No shortage of experts exists proclaiming that print is dying. Magazines in particular are the polar ice cap of the publishing world, receding at an alarming rate in the face of the superheated Internet. We are told there are no readers anymore – just "eyeballs" and "clicks."
On the scorched earth of this media battlefield (if you'll allow me an old-era print metaphor) littered with the burned-out shells of once mighty magazines, one man is launching a new entry. What's more, he's chosen to roll it out in possibly the least reader-friendly location in the United States – Los Angeles.
It's a city renowned for its municipal attention-deficit disorder, where few people have lingered over anything since the O.J. Simpson trial – and that, of course, was televised. In this town, "reader" is a job, someone who summarizes scripts, the idea presumably being that no one would read voluntarily.
So who is the nut launching a publication in what, if the experts are to be believed, may be the most hostile time for print since Gutenberg? That would be Jay Levin, a middle-aged man with a medium build and a New York accent tempered by nearly 30 years in Los Angeles. His new monthly magazine is called RealTALK LA.
Mr. Levin is remarkably soft-spoken – the antithesis of the caricatured cigar-chomping editor who is once again being imprinted upon us by this summer's arbiter of cultural imagery: "Spider-Man 3."
He is a self-described "pragmatic visionary," with an activist bent and a critical eye. That criticism is often focused on the media, and their failure to serve their readers.
Now Levin is putting his own theories about serving the reader to the ultimate test. Will he prove to be savant or simple failure?
Born and raised in New York City, Levin was lured to L.A. in 1978 by, of all things, a porn king – Larry Flynt. "It was just after he became a born-again Christian," says Levin. "He was a rebel publisher looking for something to do with his energy." Mr. Flynt bought a small alternative paper, the Los Angeles Free Press, and asked Levin to "make it the Village Voice of L.A." Their partnership lasted just 10 weeks, at which time Flynt fired Levin over editorial control – Levin says he insisted that the sex ads be dropped. One week later, Flynt was shot in an assassination attempt, and the Free Press, which had been losing money, was shuttered.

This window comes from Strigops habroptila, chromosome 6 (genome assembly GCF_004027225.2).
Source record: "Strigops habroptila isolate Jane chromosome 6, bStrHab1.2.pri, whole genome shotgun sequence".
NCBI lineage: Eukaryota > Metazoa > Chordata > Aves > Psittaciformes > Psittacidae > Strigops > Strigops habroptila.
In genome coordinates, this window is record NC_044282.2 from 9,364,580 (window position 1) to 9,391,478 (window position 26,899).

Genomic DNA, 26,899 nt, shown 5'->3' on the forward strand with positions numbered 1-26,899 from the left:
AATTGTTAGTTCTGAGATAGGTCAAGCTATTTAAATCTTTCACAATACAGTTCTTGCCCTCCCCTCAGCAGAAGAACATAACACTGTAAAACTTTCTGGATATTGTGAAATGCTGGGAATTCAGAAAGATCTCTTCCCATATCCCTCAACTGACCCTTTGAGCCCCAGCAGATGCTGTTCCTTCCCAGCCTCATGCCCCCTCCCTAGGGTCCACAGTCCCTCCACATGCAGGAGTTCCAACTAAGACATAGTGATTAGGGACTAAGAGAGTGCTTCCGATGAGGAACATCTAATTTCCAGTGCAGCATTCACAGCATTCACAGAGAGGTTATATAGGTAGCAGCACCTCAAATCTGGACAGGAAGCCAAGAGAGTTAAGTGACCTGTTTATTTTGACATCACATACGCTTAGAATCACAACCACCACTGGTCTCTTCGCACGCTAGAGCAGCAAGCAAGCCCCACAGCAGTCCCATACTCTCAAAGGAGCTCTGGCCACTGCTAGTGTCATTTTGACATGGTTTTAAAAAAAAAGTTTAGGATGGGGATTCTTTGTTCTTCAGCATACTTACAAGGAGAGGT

The paper was gone, but, according to Levin, not the need for it. "The L.A. Times was doing a terrible job of covering the city," he says.
Nine months later, he had found backers to hire a staff largely culled from the former Free Press and cobbled together the first issue of an alternative paper called LA Weekly. It was 24 pages, with virtually no advertising. According to longtime staff writer Steven Mikulan, Levin pulled together the disparate elements of an urban-hippie sensibility with a young club-scene set. Although Levin was sometimes ridiculed for being Quixotic and New Age-ish, the mix found a considerable audience.
"It took someone who was obsessed ... for L.A. to have a literary paper," says Mr. Mikulan. "He was in the right place at the right time."
Levin ran the paper for 13 years. He sold it in 1991 to, appropriately enough, the Village Voice for $10 million. From there, he set off on a series of ventures that included launching a television channel, consulting, pursuing a master's degree in spiritual psychology, and founding a nonprofit to serve L.A.'s poor.
His nonprofit work and a consulting job with what used to be called a "minority-owned" chain of newspapers (there is no "majority" ethnic or racial group in L.A. anymore) led to a realization: "I could see tremendous growth in the middle and professional classes. I had a vision to create a different model for a city magazine."